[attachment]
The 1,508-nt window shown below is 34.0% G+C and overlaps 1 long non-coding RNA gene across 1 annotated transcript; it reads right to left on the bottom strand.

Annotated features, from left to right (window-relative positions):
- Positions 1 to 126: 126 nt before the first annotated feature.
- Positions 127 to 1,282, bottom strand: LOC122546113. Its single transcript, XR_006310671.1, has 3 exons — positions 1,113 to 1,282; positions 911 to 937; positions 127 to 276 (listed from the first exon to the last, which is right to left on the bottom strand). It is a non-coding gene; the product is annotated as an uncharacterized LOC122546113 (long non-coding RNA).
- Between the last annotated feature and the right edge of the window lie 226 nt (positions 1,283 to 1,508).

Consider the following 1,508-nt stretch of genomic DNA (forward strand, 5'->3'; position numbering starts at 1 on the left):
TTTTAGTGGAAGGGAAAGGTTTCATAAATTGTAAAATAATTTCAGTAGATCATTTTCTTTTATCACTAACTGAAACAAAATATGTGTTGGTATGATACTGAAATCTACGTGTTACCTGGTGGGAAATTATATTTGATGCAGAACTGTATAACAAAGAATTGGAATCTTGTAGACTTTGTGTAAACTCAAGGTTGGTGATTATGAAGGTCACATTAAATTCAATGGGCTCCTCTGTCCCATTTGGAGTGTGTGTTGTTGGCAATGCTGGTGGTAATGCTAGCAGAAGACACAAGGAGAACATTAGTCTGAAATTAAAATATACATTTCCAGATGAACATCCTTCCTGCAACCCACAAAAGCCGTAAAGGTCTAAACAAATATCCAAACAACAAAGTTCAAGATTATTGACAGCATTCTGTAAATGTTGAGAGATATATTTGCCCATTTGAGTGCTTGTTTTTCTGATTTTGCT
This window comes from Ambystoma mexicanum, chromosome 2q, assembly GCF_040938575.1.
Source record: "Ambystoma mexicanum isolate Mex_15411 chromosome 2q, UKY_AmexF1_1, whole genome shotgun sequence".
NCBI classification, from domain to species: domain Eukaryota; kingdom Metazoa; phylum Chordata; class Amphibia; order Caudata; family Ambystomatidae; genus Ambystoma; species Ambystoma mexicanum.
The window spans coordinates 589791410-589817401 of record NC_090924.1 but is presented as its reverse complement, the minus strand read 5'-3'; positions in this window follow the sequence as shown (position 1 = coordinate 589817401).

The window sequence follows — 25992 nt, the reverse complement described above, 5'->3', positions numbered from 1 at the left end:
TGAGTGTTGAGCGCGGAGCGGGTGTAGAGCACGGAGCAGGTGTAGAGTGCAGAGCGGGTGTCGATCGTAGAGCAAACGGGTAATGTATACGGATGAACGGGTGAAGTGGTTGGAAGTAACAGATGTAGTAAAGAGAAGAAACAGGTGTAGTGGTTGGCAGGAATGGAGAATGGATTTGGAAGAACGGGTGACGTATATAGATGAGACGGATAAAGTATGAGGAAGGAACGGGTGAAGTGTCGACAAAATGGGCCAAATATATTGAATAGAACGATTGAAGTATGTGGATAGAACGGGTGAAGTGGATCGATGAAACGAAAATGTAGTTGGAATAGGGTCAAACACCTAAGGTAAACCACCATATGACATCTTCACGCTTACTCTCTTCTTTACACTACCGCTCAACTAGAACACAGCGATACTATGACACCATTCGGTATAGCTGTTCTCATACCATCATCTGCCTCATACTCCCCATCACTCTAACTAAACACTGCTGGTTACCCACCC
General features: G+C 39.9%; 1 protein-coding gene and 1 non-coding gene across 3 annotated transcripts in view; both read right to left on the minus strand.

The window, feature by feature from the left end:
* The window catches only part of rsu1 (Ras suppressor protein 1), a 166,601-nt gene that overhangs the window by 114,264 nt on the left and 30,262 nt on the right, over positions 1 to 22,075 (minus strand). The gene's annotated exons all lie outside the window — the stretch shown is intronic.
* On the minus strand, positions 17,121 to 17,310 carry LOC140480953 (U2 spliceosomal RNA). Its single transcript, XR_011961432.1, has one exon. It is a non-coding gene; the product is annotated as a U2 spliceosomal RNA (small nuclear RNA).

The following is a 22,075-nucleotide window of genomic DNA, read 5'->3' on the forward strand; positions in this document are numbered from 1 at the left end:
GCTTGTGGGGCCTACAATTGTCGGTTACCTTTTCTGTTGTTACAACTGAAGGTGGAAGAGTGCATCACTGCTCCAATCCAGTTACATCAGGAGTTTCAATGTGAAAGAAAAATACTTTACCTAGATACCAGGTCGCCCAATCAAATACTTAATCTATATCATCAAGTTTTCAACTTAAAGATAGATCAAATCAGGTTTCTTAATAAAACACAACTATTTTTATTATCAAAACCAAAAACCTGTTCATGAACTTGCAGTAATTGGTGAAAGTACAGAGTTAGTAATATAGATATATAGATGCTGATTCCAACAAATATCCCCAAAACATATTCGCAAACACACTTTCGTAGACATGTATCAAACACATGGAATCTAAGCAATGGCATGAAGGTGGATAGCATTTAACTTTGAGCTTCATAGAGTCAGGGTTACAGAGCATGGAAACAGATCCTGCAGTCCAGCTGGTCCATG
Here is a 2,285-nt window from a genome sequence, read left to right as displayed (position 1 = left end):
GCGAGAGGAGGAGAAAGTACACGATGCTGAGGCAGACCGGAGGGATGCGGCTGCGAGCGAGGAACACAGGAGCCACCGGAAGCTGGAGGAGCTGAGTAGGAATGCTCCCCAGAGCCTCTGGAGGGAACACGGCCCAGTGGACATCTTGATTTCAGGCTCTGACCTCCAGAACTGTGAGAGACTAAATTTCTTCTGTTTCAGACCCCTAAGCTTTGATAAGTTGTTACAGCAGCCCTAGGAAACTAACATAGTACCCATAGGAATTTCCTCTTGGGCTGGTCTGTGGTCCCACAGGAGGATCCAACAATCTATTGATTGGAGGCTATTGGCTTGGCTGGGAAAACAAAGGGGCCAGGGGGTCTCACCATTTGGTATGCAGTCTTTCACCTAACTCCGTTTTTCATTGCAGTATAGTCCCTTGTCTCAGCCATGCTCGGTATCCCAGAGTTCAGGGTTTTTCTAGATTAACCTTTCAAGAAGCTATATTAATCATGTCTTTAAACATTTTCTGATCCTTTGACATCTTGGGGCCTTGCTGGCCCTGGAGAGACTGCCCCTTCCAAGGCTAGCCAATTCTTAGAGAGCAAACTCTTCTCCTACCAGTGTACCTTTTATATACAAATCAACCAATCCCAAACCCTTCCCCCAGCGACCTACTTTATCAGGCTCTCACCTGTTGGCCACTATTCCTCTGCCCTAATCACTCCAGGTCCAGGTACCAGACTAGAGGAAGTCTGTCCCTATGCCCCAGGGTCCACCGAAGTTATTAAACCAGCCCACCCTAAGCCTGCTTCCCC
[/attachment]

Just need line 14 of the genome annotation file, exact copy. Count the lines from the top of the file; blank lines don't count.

General features: G+C 39.9%; 1 protein-coding gene and 1 non-coding gene across 3 annotated transcripts in view; both read right to left on the minus strand.